Inline Images in HTML: The img Tag


Inline Images in HTML: The <img> Tag

After you have an image ready to go, you can include it on your web page. Inline images are placed in HTML documents using the <img> tag. This tag, like the <hr> and <br> tags, has no closing tag in HTML. For XHTML, you must add an extra space and forward slash to the end of the tag to indicate that it has no closing tag.

The <img> tag has many attributes that enable you to control how the image is presented on the page. Many of these attributes are part of HTML 3.2 or HTML 4.01 and might not be understood by some older browsers. Still other attributes have been deprecated in favor of style sheets with the HTML 4.01 and XHTML 1.0 specifications.

Note

To use the <img> tag in an XHTML-compliant fashion, you need to close it, like this:

<img />



The most important attribute of the <img> tag is src, which is the URL of the image you want to include. Paths to images are derived in the same way as the paths in the href attribute of links. So, to point to a GIF file named image.gif in the same directory as the HTML document, you can use the following XHTML tag:

<img src="/books/2/631/1/html/2/image.gif" />


For an image file one directory up from the current directory, use this XHTML tag:

<img src="/books/2/631/1/html/2/../image.gif" />


And so on, using the same rules as for page names in the href part of the <a> tag. You can also point to images on remote servers from the src attribute of an <img> tag, just as you can from the HRef attribute of a link. If you wanted to include the image example.gif from www.example.com on your web page, you could use the following tag:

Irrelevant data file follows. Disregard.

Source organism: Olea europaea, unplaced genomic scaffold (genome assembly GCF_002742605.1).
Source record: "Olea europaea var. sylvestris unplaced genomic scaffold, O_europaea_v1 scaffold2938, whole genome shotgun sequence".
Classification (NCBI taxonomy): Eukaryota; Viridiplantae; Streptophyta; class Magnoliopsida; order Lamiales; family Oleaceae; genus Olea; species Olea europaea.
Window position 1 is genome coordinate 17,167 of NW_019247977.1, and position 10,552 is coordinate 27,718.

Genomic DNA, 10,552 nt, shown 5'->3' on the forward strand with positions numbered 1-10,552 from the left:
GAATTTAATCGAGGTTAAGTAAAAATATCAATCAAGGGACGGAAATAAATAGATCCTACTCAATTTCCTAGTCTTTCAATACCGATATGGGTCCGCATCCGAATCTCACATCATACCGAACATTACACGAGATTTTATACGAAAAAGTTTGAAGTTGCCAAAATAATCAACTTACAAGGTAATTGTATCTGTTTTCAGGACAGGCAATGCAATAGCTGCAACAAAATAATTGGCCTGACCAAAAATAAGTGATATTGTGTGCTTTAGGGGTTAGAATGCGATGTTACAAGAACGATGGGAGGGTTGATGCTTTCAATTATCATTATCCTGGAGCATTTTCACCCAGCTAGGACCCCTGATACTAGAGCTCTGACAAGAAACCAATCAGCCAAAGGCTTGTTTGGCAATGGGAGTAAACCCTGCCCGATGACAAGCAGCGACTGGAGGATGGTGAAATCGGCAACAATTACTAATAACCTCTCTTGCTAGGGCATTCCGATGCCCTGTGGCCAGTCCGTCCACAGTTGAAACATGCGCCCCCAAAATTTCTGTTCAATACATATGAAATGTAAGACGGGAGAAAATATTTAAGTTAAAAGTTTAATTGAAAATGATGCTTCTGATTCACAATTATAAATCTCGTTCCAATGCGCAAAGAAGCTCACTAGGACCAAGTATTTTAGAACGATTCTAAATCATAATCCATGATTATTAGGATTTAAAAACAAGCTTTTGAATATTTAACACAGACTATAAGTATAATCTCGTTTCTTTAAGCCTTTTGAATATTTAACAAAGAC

<img src="/books/2/631/1/html/2/http://www.example.com/example.gif" />


Caution

Just because you can use images stored on other servers for your own web pages doesn't mean that you should. There are a lot of legal, ethical, and technical issues involved with using images on other sites. I'll discuss them later in this lesson.


Adding Alternative Text to Images

Images can turn a simple text-only web page into a glorious visual feast. But what happens if someone is reading your web page using a text-only browser? What if she has image loading turned off so that all your carefully crafted graphics appear as generic icons? All of a sudden, that visual feast doesn't look quite as glorious.

There's a simple solution to this problem. By using the alt attribute of the <img> tag, you can substitute something meaningful in place of the image on browsers that cannot display it.

In text-only browsers, such as Lynx, graphics that are specified using the <img> tag in the original file usually are displayed as the word IMAGE with square brackets around it, like this: [IMAGE]. If the image itself is a link to something else, that link is preserved.

The alt attribute in the <img> tag provides a more meaningful text alternative to the blank [IMAGE] for your visitors who are using text-only web browsers, or who have graphics turned off on their browsers. The alt attribute contains a string with the text you want to substitute for the graphic:

<img src="/books/2/631/1/html/2/myimage.gif" alt="[a picture of a cat]" />


Most browsers interpret the string you include in the alt attribute as a literal string. That is, if you include any HTML tags in that string, they'll be printed as-is rather than being parsed and displayed as HTML code. Therefore, you can't use whole blocks of HTML code as a replacement for an imagejust a few words or phrases.

I bring up image alternatives now for good reason. Alternatives to images are optional in earlier versions of HTML, but they're mandatory in HTML 4.01 Strict and XHTML 1.0 specifications. If there's no appropriate alternative text for an image, you can simply leave it empty, like this: alt="".